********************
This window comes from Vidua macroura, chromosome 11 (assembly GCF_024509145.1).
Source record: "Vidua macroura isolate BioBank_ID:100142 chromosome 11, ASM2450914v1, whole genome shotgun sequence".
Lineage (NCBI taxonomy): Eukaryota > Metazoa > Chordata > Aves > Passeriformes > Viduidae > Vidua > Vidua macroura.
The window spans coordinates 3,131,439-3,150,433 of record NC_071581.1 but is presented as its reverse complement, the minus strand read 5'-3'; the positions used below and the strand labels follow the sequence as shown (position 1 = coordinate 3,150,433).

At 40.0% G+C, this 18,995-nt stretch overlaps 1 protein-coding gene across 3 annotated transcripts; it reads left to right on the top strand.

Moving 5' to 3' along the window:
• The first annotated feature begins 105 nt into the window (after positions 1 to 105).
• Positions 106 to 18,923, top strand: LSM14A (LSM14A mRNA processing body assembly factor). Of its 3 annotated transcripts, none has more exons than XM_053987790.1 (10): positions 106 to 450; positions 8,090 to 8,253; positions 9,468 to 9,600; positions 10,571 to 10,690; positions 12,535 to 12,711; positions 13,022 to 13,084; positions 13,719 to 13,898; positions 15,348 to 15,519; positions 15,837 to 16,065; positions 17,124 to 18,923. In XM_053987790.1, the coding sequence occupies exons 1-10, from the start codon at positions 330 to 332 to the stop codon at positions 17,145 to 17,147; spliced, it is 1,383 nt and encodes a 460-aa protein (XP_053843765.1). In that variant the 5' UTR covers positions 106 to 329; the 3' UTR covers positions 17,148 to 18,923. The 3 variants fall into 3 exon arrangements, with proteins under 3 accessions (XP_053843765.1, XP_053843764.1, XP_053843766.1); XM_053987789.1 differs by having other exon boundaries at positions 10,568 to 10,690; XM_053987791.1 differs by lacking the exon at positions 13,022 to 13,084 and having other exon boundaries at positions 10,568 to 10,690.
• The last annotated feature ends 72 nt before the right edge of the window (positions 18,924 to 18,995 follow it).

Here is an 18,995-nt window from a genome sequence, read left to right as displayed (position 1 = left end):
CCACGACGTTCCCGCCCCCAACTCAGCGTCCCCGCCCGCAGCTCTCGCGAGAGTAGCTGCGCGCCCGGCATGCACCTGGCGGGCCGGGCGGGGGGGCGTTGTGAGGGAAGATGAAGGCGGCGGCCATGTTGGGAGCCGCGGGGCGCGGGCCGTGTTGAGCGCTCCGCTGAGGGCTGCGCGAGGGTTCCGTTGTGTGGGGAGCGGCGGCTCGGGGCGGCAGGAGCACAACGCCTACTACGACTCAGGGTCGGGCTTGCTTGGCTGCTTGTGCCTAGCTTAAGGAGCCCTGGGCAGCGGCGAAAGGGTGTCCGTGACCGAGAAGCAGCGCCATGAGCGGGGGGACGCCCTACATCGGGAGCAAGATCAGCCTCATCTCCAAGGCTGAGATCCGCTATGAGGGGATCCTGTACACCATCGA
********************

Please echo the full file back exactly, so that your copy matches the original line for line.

This window comes from Vidua macroura, chromosome 11 (assembly GCF_024509145.1).
Source record: "Vidua macroura isolate BioBank_ID:100142 chromosome 11, ASM2450914v1, whole genome shotgun sequence".
Lineage (NCBI taxonomy): Eukaryota > Metazoa > Chordata > Aves > Passeriformes > Viduidae > Vidua > Vidua macroura.
The window spans coordinates 3,131,439-3,150,433 of record NC_071581.1 but is presented as its reverse complement, the minus strand read 5'-3'; the positions used below and the strand labels follow the sequence as shown (position 1 = coordinate 3,150,433).

At 40.0% G+C, this 18,995-nt stretch overlaps 1 protein-coding gene across 3 annotated transcripts; it reads left to right on the top strand.

Moving 5' to 3' along the window:
• The first annotated feature begins 105 nt into the window (after positions 1 to 105).
• Positions 106 to 18,923, top strand: LSM14A (LSM14A mRNA processing body assembly factor). Of its 3 annotated transcripts, none has more exons than XM_053987790.1 (10): positions 106 to 450; positions 8,090 to 8,253; positions 9,468 to 9,600; positions 10,571 to 10,690; positions 12,535 to 12,711; positions 13,022 to 13,084; positions 13,719 to 13,898; positions 15,348 to 15,519; positions 15,837 to 16,065; positions 17,124 to 18,923. In XM_053987790.1, the coding sequence occupies exons 1-10, from the start codon at positions 330 to 332 to the stop codon at positions 17,145 to 17,147; spliced, it is 1,383 nt and encodes a 460-aa protein (XP_053843765.1). In that variant the 5' UTR covers positions 106 to 329; the 3' UTR covers positions 17,148 to 18,923. The 3 variants fall into 3 exon arrangements, with proteins under 3 accessions (XP_053843765.1, XP_053843764.1, XP_053843766.1); XM_053987789.1 differs by having other exon boundaries at positions 10,568 to 10,690; XM_053987791.1 differs by lacking the exon at positions 13,022 to 13,084 and having other exon boundaries at positions 10,568 to 10,690.
• The last annotated feature ends 72 nt before the right edge of the window (positions 18,924 to 18,995 follow it).

Here is an 18,995-nt window from a genome sequence, read left to right as displayed (position 1 = left end):
CCACGACGTTCCCGCCCCCAACTCAGCGTCCCCGCCCGCAGCTCTCGCGAGAGTAGCTGCGCGCCCGGCATGCACCTGGCGGGCCGGGCGGGGGGGCGTTGTGAGGGAAGATGAAGGCGGCGGCCATGTTGGGAGCCGCGGGGCGCGGGCCGTGTTGAGCGCTCCGCTGAGGGCTGCGCGAGGGTTCCGTTGTGTGGGGAGCGGCGGCTCGGGGCGGCAGGAGCACAACGCCTACTACGACTCAGGGTCGGGCTTGCTTGGCTGCTTGTGCCTAGCTTAAGGAGCCCTGGGCAGCGGCGAAAGGGTGTCCGTGACCGAGAAGCAGCGCCATGAGCGGGGGGACGCCCTACATCGGGAGCAAGATCAGCCTCATCTCCAAGGCTGAGATCCGCTATGAGGGGATCCTGTACACCATCGA